string teamCode = "all";
bc->getLobbyService()->findOrCreateLobby(lobbyType, rating, maxSteps,
algo, filter, otherUsers,
settings, startReady, extra,
teamCode, &findLobbyCallback);
}
void RTTConnectCallback::rttConnectFailure(const string& errorMessage)
{
printf("RTT connect error: %s\n", errorMessage.c_str());
isGameRunning = false;
}
void FindLobbyCallback::serverError(ServiceName serviceName,
ServiceOperation serviceOperation,
int statusCode, int reasonCode,
const string& jsonError)
{
printf("Find lobby error: %s\n", jsonError.c_str());
isGameRunning = false;
}
void LobbyCallback::rttCallback(const std::string& jsonData)
{
// Convert string to json
Json::Value json;
stringstream ss(jsonData);
ss >> json;
auto operation = json["operation"].asString();
// If the OP is ROOM_READY, this is the signal that we can start
// connecting to our Room Server. Data contains connection info
if (operation == "ROOM_READY")
{
auto serverConnectionInfo = json["data"];
connectToServer(serverConnectionInfo);
}
// DISBANDED means the lobby got disolved. If the reason code for it is
// RTT_ROOM_READY, then all is good. It got disolved because the match
// started.
if (operation == "DISBANDED")
{
if (json["data"]["reason"]["code"].asInt() != RTT_ROOM_READY)
{
// This means the room was disbanded for the wrong reasons
isGameRunning = false;
}
}
}
void connectToServer(const Json::Value& connectInfo)
{
// Create our TCP socket. For simplicity's sake, we are going to reuse
// the brainCloud's internal IRelayTCPSocket.
using TCPSocket = IRelayTCPSocket;
auto address = connectInfo["connectData"]["address"].asString();
auto port = connectInfo["connectData"]["ports"]["7777/tcp"].asInt();
unique_ptr<TCPSocket> tcpSocket(TCPSocket::create(address, port));
// Connect. Calling updateConnection in a loop until connected.
while (!tcpSocket->isConnected())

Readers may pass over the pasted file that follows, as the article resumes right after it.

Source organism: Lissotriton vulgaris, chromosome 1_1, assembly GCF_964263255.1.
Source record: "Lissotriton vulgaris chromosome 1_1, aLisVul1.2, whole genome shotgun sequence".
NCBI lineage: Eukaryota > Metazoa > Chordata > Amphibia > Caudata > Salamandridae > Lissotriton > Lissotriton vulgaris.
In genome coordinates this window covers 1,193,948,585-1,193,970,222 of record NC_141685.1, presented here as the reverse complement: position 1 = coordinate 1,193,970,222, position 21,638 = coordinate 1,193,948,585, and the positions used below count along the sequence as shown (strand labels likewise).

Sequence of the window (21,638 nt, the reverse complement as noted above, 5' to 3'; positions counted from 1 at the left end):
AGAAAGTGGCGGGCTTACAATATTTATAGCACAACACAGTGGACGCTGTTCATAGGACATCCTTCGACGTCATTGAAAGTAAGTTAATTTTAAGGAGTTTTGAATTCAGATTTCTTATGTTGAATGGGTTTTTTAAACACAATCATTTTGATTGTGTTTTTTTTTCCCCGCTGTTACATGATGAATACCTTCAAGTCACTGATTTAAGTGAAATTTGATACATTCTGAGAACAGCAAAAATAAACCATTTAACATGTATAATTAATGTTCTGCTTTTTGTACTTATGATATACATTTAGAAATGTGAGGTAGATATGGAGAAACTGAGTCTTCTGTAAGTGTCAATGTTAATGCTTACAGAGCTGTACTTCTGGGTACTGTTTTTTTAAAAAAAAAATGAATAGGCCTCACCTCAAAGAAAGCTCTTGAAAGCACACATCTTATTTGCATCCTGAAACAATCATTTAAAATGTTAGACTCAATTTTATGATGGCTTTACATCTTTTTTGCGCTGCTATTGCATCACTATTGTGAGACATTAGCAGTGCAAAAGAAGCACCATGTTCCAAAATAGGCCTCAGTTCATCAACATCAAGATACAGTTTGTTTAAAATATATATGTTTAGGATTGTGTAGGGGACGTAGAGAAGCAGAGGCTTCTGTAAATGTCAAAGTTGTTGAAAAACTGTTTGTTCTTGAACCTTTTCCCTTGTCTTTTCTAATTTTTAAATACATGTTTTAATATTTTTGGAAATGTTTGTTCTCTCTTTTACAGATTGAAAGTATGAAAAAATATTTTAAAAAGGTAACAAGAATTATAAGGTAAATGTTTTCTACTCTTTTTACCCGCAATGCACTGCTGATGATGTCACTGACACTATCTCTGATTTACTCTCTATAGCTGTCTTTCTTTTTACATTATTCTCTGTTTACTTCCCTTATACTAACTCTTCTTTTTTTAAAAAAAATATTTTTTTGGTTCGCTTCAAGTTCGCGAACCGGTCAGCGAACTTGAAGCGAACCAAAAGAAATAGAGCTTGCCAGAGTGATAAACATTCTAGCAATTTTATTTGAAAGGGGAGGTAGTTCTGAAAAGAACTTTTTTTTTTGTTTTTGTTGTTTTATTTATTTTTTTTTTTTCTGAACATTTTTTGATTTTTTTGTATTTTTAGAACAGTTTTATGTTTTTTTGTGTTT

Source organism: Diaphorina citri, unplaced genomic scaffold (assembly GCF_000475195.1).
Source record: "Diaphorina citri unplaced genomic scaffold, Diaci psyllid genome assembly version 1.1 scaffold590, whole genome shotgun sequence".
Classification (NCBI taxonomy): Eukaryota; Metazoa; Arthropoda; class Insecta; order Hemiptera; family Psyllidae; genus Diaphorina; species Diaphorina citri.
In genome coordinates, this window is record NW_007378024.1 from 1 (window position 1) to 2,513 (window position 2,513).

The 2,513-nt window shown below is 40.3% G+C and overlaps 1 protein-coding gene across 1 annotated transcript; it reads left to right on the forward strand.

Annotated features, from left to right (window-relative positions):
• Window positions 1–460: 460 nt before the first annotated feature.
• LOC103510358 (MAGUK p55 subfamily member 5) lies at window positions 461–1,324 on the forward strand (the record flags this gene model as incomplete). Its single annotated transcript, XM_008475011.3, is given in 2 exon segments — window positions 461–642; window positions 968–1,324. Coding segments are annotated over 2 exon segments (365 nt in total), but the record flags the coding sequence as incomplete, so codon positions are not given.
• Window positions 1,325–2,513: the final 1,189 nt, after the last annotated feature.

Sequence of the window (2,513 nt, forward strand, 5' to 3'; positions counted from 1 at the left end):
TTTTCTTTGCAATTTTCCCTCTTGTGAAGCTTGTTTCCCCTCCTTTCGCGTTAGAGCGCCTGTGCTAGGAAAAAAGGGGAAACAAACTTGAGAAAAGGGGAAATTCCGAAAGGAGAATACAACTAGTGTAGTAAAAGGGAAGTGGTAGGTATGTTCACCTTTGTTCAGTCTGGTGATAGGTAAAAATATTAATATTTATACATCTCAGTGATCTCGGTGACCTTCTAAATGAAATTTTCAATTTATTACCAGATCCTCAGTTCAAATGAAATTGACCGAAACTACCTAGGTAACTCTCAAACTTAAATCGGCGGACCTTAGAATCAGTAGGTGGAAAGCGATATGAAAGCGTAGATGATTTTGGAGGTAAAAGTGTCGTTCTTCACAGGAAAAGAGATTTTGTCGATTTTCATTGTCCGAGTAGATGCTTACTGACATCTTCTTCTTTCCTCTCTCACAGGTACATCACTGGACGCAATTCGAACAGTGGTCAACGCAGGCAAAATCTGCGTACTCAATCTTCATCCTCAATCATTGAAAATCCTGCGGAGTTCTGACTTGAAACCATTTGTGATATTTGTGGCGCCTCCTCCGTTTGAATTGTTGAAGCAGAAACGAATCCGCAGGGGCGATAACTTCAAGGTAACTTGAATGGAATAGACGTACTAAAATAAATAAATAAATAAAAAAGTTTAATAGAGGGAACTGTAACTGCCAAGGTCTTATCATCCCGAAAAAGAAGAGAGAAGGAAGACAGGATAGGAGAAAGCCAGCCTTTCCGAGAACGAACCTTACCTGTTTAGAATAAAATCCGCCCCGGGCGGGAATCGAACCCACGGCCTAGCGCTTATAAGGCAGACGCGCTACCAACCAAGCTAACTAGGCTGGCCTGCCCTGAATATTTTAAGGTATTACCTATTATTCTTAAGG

{
if (!tcpSocket->isValid())
{
printf("TCP Socket connection failed\n");
isGameRunning = false;
return;
}
tcpSocket->updateConnection();
this_thread::sleep_for(10ms);
}
printf("TCP Socket connected\n");
// Send the passcode
auto passcode = connectInfo["passcode"].asString();
tcpSocket->send((const uint8_t*)passcode.data(),
(int)passcode.size() + 1);

// Wait for the response in a loop.
int size;
while (tcpSocket->isValid())
{
auto data = tcpSocket->peek(size);
if (data)
{
// Convert the message. Ignore first 2 bytes,
// they are packet size.
string message = (const char*)(data + 2);
printf("Received: %s\n", message.c_str());
if (message == "CONNECTED")
{
printf("SUCCESS!\n");
isGameRunning = false;
return;
}
}
}
printf("Socket reading failed\n");
isGameRunning = false;
}

Create a build/ folder, add it to a .gitignore file:

build/

CD to the build folder, and generate the solution using CMake:

cmake ..

Open the .sln file. Make sure MyGame is the starting project in Visual Studio by right-clicking it, "Set as Startup Project".

Run it. If all is well, you should see in the log authentication with brainCloud, the lobby's creation, lobby events as it finds the match, TCP connection, then finally "CONNECT" message from the server.

Server Log

Now we want to validate that our docker image was launched on the server. Go into MONITORING / Recent Errors, check the info box, then click Refresh. Room Server logs will be posted every 5mins or so. So be patient. We might have to refresh a few times.

The log entry should look something like:

[instance-id] (ca-central-1) container exited successfully for MyLobbyType_123

Clicking on this log, we should see:

-- My Room Server 1.0 --
SERVER_PORT: 443
SERVER_HOST: sharedprod.braincloudservers.com
APP_ID: *****
SERVER_SECRET: ****************
SERVER_NAME: MyRoomServer
LOBBY_ID: appId:MyRoomServer:id
[S2S SEND appid] {"messages":[{"data":{"appId":"...","serverName":"CppCustomGame","serverSecret":"..."},"operation":"AUTHENTICATE","service":"authenticationV2"}],"packetId":0}
...
...
New connection
Client passcode: 0ae3c8
CONNECTED sent

If your team is using Slack, I recommend setting up the Slack notification for this: http://help.getbraincloud.com/en/articles/4236297-configuring-slack-alerts.

It eases Room Server monitoring.